Halloween Horrors – The Guest (2014)


The Guest might have the most interesting premise for a horror movie in the past decade. Screenwriter Simon Barrett, in his interview with RedLetterMedia, said that the core of the film was an attempt to parody the genre of late 2000s sanctimonious anti-war films like In the Valley of Elah and Lions for Lambs. The catch would be that the movie’s main character would essentially be a slasher villain.

The premise is a dark joke at the expense of its genre and at the expense of the American military which the movie plays up as a conspiratorial entity turning young men into some sort of unexplained unstoppable super soldiers.

Dan Stevens (Downtown Abbey) plays David Collins. As the film introduces him, he’s a former veteran of the war in Afghanistan who just got out of a military hospital and has decided to visit the family of one of his dead comrades to convey a message to them.

As Barrett says in the aforementioned interview, the challenge of writing and performing The Guest isn’t creating a story where you’d believe a character like David is secretly some sort of monster. The challenge is that David needs to be charismatic enough to make people believe he isn’t. Dan Stevens does this perfectly. At his face, he presents himself as genuinely folksy and down to Earth. Behind closed doors, he’s a sociopath who lacks no qualms about murdering innocent people for his or other people’s gain.

Thus part of what makes The Guest interesting is the fact that the film seems to imply his initial mission to visit the Peterson family was totally sincere. He doesn’t just role up to this random family in Texas wanting to murder them slowly like a normal slasher villain would. Instead, he becomes something of a bizarre slasher villain for hire and starts helping the Peterson family in violent ways.

Naturally such a sociopathic walking tank like David quickly starts drawing negative attention. He eventually gets tracked down by his former commanders and ultimately decides to hunt down the Peterson family for good measure in true slasher movie fashion.

It’s not totally clear what subject a theme this dark is ultimately satirizing. Either the film is spoofing the absurdity of the anti-war drama genre by ratcheting it up to an extreme or it’s saying that military experience and war trauma returns people back to their homes as psychopaths who can’t integrate back into society. If it’s the latter, that’s a rather dark theme. Early in the film, the Peterson’s question whether or not its smart to bring someone suffering from PTSD into their home but that they should’ve considered that was a good idea before they allowed their child to go fight in a war.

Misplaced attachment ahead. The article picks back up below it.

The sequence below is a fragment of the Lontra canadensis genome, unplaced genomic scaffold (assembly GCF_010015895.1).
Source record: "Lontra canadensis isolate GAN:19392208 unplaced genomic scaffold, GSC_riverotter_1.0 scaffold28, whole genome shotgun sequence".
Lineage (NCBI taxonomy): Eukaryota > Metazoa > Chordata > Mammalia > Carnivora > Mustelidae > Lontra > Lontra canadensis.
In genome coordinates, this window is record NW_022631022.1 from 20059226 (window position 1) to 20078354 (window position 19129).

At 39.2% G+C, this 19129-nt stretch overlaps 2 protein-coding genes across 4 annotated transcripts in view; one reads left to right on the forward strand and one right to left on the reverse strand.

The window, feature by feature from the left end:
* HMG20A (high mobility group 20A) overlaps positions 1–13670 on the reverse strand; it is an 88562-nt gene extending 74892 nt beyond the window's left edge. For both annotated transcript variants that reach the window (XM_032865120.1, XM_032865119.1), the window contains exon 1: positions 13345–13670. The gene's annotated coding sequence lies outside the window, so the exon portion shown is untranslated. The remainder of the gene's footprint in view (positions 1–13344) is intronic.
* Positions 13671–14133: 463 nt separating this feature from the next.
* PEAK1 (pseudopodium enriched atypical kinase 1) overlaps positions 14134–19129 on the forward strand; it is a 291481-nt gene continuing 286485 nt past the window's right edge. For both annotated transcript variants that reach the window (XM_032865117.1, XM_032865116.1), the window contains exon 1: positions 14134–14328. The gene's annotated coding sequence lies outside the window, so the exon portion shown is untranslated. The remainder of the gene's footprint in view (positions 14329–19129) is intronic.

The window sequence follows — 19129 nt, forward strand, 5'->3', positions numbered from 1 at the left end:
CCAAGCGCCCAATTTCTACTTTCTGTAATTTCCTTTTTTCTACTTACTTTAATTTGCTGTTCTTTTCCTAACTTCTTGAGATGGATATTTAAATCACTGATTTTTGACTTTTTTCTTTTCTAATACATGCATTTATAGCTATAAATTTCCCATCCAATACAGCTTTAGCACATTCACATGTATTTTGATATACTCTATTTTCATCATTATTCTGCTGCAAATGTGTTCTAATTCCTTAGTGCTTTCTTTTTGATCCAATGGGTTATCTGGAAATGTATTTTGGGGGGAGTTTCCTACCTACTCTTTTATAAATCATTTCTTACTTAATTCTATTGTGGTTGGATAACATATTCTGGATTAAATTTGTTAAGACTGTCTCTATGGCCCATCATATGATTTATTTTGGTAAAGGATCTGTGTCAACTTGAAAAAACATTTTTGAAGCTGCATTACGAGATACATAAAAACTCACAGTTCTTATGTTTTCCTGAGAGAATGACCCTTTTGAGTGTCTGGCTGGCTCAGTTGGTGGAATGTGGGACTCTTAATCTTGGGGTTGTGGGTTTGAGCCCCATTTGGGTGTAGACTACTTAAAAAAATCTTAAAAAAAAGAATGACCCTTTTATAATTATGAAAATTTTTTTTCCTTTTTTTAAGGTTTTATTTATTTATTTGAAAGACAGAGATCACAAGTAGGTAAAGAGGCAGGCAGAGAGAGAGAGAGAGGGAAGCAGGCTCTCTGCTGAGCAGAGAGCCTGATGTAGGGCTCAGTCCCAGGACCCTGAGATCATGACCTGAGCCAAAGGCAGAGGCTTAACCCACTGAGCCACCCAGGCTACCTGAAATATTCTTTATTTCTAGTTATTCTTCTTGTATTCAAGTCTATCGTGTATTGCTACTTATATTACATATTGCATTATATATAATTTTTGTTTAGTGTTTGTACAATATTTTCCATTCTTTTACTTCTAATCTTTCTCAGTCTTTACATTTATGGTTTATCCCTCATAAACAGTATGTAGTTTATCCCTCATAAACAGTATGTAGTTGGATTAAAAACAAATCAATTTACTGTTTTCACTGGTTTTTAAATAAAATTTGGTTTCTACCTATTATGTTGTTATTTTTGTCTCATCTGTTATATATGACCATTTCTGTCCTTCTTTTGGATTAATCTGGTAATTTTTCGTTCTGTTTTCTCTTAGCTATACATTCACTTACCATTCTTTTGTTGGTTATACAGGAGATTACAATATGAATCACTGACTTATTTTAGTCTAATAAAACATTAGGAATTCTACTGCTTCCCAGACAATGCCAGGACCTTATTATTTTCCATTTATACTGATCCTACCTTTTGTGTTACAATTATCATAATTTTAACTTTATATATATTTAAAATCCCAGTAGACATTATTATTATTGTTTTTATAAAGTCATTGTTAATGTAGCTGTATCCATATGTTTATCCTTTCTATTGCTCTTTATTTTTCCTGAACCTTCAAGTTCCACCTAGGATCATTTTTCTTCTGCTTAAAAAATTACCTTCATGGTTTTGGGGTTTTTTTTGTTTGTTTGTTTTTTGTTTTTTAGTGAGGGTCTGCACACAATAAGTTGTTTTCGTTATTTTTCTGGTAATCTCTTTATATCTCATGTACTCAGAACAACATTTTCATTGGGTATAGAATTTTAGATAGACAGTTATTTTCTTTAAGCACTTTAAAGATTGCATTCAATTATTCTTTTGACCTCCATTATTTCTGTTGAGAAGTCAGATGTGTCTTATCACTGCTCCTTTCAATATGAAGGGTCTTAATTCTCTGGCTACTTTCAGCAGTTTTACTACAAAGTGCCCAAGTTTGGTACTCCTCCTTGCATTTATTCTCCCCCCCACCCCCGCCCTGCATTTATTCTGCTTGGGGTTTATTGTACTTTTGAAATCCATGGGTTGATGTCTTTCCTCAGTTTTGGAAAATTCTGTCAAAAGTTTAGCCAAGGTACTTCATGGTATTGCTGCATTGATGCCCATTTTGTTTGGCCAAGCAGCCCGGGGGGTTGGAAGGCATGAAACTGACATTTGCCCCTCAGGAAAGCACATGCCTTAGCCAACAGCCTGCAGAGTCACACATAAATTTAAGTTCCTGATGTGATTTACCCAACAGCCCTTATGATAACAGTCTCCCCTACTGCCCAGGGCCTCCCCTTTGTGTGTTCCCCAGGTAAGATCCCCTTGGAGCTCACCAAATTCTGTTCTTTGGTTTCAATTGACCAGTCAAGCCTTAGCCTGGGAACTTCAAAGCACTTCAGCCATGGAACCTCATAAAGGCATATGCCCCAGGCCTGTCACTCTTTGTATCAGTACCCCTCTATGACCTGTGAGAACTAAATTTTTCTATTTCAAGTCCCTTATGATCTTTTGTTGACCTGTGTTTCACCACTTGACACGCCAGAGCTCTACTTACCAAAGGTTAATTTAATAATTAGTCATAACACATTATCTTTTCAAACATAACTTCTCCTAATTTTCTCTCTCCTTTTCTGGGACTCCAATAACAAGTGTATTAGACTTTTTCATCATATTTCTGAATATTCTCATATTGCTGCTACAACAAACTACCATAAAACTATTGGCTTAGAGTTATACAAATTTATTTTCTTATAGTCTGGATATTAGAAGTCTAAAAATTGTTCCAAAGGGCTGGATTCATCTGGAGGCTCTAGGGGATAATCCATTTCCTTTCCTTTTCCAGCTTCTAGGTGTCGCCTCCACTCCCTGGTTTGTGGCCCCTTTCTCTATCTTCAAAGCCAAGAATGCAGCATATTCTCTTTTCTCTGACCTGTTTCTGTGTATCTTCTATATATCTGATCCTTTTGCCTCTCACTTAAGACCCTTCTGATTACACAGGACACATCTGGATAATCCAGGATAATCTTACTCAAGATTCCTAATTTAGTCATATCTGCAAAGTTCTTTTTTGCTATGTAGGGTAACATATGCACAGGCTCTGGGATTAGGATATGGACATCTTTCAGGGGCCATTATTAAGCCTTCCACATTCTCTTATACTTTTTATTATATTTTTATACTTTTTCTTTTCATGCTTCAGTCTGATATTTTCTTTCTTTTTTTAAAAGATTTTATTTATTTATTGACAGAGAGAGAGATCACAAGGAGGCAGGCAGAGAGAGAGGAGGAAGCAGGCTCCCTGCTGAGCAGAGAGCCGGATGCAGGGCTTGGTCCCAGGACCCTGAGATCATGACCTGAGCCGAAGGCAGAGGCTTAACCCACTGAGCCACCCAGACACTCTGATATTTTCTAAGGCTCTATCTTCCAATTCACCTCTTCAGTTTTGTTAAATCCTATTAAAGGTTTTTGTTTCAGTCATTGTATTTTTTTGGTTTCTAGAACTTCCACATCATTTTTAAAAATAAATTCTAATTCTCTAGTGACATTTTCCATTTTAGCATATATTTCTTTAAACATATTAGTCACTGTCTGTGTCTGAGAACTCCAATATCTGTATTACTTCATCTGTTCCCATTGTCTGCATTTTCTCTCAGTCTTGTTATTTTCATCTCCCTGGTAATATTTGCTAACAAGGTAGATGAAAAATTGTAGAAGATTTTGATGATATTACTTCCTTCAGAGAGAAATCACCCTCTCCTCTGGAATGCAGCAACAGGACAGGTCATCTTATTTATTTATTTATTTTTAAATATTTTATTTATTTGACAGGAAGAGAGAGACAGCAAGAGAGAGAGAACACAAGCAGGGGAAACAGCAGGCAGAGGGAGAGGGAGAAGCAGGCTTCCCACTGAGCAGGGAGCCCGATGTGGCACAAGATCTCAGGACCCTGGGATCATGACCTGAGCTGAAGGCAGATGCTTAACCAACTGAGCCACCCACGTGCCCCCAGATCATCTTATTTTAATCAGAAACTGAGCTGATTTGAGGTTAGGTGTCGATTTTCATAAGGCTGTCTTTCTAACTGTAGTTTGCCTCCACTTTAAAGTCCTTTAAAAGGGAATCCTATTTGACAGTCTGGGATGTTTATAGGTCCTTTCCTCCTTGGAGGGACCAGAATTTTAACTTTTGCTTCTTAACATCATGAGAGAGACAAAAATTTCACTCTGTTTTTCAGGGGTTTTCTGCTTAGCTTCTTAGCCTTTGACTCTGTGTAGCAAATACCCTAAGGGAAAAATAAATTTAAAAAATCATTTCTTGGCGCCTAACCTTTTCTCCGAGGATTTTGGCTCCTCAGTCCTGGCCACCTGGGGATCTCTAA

If the moral of the story is that war follows its soldiers back home, than The Guest is a film about the ways it affects other people. The movie explores how David interacts with different people at different levels. Some of the characters are still processing their grief and others are hardly aware of the fake that a war seems to be happening at all. The fact that David can’t turn off his training is expressed in numerous ways throughout the film. In one scene, he’s seen sitting motionless in his bedroom. Barrett said in these scenes that the idea is that he’s doing everything he can to avoid wasting energy and calories.

David is so mechanical that he can’t help but bring the war zone into this small town. Thus the film’s conclusion where the military tries to hunt him down and he’s forced to take it out on the Peterson family and their friends for finding out too much about who he is.

War trauma and post-traumatic stress disorder are things that have been discussed deeply in the aftermath of the War on Terror. Too many young men and women came home with nightmares, anxiety and unresolved guilt. Too many war veterans have taken their own life because they couldn’t work through their emotions.

The Guest may be a bit too exploitational in its portrayal of these real world issues but is certainly part and parcel of the homage the film is going for. The film’s soundtrack and title font borrow a lot from the low concept horror films of John Carpenter. He certainly wasn’t afraid to make movies that said controversial things about politics…

Regardless, The Guest is one of the most genuinely underrated films of the last decade. It only made half it’s five million dollar budget in the box office upon release. The creative team of Adam Wingard and Barrett were only saved from Hollywood obscurity by the fact that they had already been signed at Lionsgate to write and direct the half baked sequel Blair Witch. If you’re among the 99.999% of living humans who haven’t seen The Guest, I highly recommend giving it a chance! On its own, it’s one of the most original horror movie premises in recent years and it’s well worth checking out!

Published by Tyler Hummel

Editor-in-Chief at Cultural Review, College Fix Fellow at Main Street Media, Regular Film Critic for Geeks Under Grace and the New York Sun, Published at ArcDigital, Rebeller, The DailyWire, Hollywood in Toto, Legal Insurrection and The ED Blog, Host of The AntiSocial Network Podcast

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